This public engagement exercise and the development of the Equality Impact Assessment (EQIA) would not have been possible without the co-operation and advice of many colleagues, members of the public and partner organisations. The unique circumstances of the Covid-19 pandemic posed some challenges to reach out to various audiences and required a high degree of co-operation. We are grateful for the advice from the Consultation Institute, Health Care Improvement Scotland (Engagement) and Care Opinion.
The EQIA was co-produced with 10 organisations, who are named in Appendix 2 of this report, and culminated with the publication of the first National EQIA for Near Me on 1st September 2020. We also acknowledge the work carried out by NHS Greater Glasgow and Clyde and NHS Grampian.
Colleagues from Scottish Government and the TEC programme helped to ensure that communications were joined up across the range of relevant portfolios. We also contacted over 300 organisations and invited them to feedback to the public engagement and a good number did. We would like to thank everyone who helped us to reach out.
The various organisations identified in the report, who carried out feedback with their own service users and staff, have added to the richness of the findings including important nuances around the benefits and barriers. We warmly welcome their contribution and ongoing support. The Scottish Commission for Learning Disabilities also prepared an easy read version of the public engagement survey and the British Deaf Association prepared a British Sign Language version of the survey. This is part of the commitment to ongoing engagement most notably with those who are not online or seldom online.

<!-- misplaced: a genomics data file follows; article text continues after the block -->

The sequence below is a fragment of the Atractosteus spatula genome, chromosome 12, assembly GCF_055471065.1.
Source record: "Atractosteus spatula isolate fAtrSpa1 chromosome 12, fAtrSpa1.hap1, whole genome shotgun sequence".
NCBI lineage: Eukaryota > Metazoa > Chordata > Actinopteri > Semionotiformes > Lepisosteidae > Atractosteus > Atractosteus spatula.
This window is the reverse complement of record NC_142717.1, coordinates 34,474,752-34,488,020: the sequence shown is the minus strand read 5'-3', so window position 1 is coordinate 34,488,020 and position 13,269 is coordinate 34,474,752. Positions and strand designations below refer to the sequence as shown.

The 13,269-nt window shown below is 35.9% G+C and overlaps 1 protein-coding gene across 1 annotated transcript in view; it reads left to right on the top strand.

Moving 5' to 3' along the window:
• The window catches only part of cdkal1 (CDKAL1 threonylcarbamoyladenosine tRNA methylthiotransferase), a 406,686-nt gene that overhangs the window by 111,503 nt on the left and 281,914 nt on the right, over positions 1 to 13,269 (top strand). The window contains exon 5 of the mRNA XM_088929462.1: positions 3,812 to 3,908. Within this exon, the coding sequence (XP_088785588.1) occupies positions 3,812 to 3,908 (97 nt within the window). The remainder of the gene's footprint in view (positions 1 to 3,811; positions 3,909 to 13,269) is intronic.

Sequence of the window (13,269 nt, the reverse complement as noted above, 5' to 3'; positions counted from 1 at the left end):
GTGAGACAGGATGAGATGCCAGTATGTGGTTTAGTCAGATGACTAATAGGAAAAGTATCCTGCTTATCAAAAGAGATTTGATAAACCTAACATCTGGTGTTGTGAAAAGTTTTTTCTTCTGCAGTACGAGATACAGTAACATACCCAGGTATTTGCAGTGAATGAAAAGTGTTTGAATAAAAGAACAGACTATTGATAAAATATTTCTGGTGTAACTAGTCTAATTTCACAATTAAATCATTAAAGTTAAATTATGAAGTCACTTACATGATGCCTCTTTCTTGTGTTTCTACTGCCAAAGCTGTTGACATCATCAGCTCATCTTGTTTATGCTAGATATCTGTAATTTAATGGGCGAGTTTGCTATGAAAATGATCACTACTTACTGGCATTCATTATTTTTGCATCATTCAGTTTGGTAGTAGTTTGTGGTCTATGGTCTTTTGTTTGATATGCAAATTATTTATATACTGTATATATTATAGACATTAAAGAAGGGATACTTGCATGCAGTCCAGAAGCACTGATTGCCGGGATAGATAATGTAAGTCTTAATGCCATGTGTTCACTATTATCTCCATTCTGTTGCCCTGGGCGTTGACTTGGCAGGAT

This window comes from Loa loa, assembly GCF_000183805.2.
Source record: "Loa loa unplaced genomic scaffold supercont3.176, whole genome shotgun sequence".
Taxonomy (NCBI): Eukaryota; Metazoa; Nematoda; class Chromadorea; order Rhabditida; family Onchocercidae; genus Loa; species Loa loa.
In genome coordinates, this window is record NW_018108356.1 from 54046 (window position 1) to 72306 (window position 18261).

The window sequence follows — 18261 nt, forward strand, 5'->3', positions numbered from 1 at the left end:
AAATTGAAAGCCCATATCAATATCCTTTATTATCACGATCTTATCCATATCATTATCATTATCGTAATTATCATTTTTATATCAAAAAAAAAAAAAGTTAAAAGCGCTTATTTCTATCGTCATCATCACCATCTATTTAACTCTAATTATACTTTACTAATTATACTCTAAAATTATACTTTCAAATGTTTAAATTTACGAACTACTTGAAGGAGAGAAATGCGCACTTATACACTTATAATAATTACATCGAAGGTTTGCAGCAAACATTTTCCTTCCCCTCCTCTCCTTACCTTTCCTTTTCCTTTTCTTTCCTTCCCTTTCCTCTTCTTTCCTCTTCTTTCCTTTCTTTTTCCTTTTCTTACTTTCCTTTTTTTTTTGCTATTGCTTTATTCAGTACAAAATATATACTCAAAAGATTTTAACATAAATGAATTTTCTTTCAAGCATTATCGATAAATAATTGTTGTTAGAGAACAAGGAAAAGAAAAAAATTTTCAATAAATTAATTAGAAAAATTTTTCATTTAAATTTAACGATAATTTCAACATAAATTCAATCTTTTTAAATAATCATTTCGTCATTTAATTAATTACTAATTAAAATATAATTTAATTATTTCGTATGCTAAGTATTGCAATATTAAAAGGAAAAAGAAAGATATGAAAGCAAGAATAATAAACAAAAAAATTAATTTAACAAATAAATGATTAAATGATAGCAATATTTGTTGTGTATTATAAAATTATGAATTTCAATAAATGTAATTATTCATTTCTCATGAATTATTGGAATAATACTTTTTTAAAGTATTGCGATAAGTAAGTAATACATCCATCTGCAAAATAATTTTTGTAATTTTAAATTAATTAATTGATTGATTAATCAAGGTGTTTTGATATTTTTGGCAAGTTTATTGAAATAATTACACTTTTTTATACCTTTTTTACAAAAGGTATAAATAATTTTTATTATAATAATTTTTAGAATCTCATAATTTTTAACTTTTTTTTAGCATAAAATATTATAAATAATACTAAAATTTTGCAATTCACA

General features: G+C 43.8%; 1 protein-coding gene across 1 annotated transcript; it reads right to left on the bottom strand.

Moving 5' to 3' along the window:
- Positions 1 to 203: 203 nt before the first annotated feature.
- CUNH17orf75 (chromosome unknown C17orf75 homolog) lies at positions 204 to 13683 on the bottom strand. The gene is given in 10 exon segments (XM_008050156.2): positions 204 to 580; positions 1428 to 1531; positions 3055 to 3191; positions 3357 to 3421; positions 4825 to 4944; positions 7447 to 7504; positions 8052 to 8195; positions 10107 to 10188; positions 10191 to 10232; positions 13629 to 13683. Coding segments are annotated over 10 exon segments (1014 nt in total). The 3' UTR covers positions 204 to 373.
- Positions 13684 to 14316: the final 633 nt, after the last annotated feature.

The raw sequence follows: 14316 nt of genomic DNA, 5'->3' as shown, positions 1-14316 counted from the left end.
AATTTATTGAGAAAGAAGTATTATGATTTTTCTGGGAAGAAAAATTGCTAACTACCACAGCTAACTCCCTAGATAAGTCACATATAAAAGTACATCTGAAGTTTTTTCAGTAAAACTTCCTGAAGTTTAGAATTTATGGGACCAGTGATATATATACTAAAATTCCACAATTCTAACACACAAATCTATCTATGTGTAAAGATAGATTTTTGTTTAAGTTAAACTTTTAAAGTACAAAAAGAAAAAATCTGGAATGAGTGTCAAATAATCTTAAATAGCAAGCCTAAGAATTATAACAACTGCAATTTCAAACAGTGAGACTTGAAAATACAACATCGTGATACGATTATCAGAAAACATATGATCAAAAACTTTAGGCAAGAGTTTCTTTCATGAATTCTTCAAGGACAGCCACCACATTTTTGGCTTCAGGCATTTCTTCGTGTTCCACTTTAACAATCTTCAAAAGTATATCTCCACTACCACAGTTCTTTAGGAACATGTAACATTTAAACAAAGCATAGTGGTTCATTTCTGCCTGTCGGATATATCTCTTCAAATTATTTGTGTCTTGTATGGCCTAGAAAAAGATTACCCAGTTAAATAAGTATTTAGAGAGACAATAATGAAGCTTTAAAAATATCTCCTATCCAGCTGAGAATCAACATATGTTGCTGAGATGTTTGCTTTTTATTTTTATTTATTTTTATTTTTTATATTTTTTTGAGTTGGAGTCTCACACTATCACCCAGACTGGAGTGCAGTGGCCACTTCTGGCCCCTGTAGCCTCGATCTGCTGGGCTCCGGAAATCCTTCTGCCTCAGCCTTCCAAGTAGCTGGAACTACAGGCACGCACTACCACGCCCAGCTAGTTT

Local NHS board Near Me leads, communication colleagues and others across all NHS board areas helped to raise the profile of the public engagement. NHS Education for Scotland facilitated various webinars throughout July and August at which the engagement exercise was publicised. We also thank them for providing a webinar on 17 September 2020 at which this outcome report will be launched. Work to scale up Near Me was supported by Health Improvement Scotland, Care Inspectorate and Scottish Access Collaborative.
We have also been working closely with several health professional bodies to fully consider how the use of Near Me can be successfully used as an additional way an appointment can be offered. We welcome the endorsement of the recent update of the primary care guidance by the Royal College of General Practitioners Scotland, and of the guidance for pharmacy by the Royal Pharmaceutical Society and Community Pharmacy Scotland.
Finally, to the 5,400 who responded to the online surveys, took part in other feedback sessions or who wrote or phoned to offer their views we applaud you. The amount of feedback received has far exceeded any reasonable expectations, and in doing so, has provided us with a very happy 'problem' of analysing such a rich data set.
Our heartfelt thanks, therefore, also go to Dr Joe Wherton, Professor Trish Greenhalgh, and colleagues at Oxford University. They have kindly agreed to further analyse the data, as part of the wider national evaluation, they are currently undertaking on the scale up of Near Me, commissioned by the Scottish Government.
Our approach has been to respect to all views with the sole intention of trying to improve care and services. It is therefore perhaps timely to close with a simple quote received from the National Carers Organisation:
"This is all about the people not the technology."
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